Fire investigators discovered Cunha’s involvement with three wildfires, and he confessed to setting at least 30 fires. Cunha told investigators that he had used his knowledge as a firefighter to create the incendiary devices. He had wanted to “create fires big enough that significant firefighting resources would be required to extinguish the fires.”
He pleaded guilty to arson and was sentenced to a year in jail. Cunha had to register as an arsonist for the rest of his life and wear a tracking device during the fire season.
After he was released, he was identified as the prime suspect in two more fires. At least one was started with a time-delay device, the same tool he had admitted to using years earlier to ignite more than two dozen wildfires.
In 2016, he pleaded guilty to felony arson and was sentenced to five years in prison.
1 Ryan G. Scharber
In Babbitt, Minnesota, fire chief Ryan Scharber was having trouble at home. He and his wife had recently had a second son, and the infant cried more than usual. Eventually, the baby was screaming nonstop day and night.
Scharber wanted a break from the crying infant, so he decided to start lighting fires in vacant woodland areas. He was always one of the first responders who fought the fires and investigated the suspicious circumstances.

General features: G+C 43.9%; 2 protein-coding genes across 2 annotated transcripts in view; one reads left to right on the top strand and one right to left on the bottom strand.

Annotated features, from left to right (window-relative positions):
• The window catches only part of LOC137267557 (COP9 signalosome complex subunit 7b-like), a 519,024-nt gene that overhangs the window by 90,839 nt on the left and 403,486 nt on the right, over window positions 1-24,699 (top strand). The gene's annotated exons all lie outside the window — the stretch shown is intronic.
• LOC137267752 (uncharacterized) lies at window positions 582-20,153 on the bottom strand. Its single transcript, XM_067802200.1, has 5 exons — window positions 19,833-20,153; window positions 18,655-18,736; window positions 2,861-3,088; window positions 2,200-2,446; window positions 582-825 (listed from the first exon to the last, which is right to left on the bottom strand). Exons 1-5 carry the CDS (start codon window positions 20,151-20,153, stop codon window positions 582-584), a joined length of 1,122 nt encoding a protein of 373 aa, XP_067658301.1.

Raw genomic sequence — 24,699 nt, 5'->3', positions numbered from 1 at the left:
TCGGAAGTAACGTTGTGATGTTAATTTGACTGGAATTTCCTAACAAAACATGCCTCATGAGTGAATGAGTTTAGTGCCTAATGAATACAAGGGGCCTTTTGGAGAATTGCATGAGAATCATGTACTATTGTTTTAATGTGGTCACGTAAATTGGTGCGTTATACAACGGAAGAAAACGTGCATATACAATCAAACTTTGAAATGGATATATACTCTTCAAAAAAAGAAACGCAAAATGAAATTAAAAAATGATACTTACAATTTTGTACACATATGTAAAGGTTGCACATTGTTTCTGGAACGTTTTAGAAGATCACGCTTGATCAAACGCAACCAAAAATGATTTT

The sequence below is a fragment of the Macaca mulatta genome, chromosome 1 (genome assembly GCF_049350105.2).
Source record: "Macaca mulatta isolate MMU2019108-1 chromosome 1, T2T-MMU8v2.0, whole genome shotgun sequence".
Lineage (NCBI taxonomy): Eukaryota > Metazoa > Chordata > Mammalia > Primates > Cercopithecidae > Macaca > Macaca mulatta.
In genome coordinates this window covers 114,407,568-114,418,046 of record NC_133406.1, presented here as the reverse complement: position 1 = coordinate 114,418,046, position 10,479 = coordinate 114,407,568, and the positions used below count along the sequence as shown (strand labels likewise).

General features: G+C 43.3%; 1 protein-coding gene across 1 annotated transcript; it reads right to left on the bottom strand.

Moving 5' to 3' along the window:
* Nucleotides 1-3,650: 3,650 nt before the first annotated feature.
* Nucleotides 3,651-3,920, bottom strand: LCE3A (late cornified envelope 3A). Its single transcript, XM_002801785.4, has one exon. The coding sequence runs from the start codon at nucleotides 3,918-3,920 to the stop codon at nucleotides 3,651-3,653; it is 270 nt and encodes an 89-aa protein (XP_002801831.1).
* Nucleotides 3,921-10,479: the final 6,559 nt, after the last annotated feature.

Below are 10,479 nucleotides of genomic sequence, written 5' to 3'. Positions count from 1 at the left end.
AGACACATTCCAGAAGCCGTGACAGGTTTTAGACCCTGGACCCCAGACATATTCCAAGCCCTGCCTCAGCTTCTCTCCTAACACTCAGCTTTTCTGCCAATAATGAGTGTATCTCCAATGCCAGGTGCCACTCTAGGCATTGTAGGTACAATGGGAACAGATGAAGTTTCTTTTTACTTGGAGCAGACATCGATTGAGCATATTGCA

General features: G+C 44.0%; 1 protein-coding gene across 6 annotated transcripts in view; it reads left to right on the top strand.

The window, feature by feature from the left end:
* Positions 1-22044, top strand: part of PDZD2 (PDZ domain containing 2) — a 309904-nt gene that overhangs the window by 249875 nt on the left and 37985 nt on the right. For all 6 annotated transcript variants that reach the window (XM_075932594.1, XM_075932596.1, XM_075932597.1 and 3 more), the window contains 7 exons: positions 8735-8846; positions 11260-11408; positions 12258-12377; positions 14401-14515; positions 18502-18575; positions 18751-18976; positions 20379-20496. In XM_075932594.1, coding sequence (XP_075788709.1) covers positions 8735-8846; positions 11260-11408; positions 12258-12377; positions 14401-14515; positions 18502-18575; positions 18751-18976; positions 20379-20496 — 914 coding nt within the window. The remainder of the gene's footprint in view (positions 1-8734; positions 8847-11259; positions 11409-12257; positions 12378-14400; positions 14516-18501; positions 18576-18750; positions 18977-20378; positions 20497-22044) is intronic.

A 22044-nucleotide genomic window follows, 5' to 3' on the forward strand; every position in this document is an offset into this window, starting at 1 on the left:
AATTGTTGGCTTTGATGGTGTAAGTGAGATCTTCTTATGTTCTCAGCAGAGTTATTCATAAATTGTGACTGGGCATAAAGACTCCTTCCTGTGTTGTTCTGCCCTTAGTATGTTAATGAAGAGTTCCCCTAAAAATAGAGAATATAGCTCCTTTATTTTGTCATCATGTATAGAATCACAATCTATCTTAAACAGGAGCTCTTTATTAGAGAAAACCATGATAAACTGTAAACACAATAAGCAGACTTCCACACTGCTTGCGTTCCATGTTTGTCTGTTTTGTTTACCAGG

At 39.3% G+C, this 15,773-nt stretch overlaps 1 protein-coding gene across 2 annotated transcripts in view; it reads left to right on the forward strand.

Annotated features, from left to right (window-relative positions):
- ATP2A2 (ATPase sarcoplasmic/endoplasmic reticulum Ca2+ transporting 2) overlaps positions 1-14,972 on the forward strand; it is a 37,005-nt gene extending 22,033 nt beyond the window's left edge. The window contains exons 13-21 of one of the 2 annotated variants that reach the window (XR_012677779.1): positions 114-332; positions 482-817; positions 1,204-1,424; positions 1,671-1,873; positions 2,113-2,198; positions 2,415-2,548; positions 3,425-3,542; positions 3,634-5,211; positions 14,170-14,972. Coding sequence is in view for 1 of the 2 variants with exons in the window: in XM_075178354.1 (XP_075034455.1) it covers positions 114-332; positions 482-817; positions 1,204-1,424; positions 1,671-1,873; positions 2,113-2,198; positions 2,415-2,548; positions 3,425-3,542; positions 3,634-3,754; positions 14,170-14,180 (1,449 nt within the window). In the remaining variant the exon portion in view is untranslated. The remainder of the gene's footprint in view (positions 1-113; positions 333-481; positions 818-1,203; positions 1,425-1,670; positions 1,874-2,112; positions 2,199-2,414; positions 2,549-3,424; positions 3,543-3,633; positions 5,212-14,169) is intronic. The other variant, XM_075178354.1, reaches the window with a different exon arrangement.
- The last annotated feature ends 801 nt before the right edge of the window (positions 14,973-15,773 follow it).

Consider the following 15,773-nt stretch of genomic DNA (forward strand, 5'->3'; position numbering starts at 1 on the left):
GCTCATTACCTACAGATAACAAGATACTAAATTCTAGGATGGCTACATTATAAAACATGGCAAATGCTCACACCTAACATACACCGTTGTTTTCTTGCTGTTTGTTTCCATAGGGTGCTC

His fires caught the attention of federal agents. While no one was injured in the blazes, the area was facing unusually dry conditions and the authorities were afraid that the fires would spread. They could not find a suitable suspect. As months passed, they began to suspect that the arsonist was a firefighter, although they had no leads.
Scharber drove to a remote area and attempted to start another fire. He was caught by Don Mattila, the owner of a nearby fishing resort. Scharber claimed that he was just there to urinate, but Mattila did not believe him. Mattila asked Scharber to leave and then followed Scharber’s tracks in the snow. When this led to a half-full can of gas, Mattila called the police.
Arson investigators began following Scharber and tracking his every move. They secretly installed surveillance cameras in various locations, obtained cell phone records, and put a GPS tracking device on his vehicle.
In December 2012, they confronted Scharber. He denied responsibility and tried to steer the investigation toward other suspects. The investigators showed Scharber the evidence against him, and he confessed to setting nine fires. Scharber explained that he set fires as “an excuse to get out of his house for a few hours to get relief from his newborn child’s acid reflux issues.”
After pleading guilty to arson, he was sentenced to five years in prison.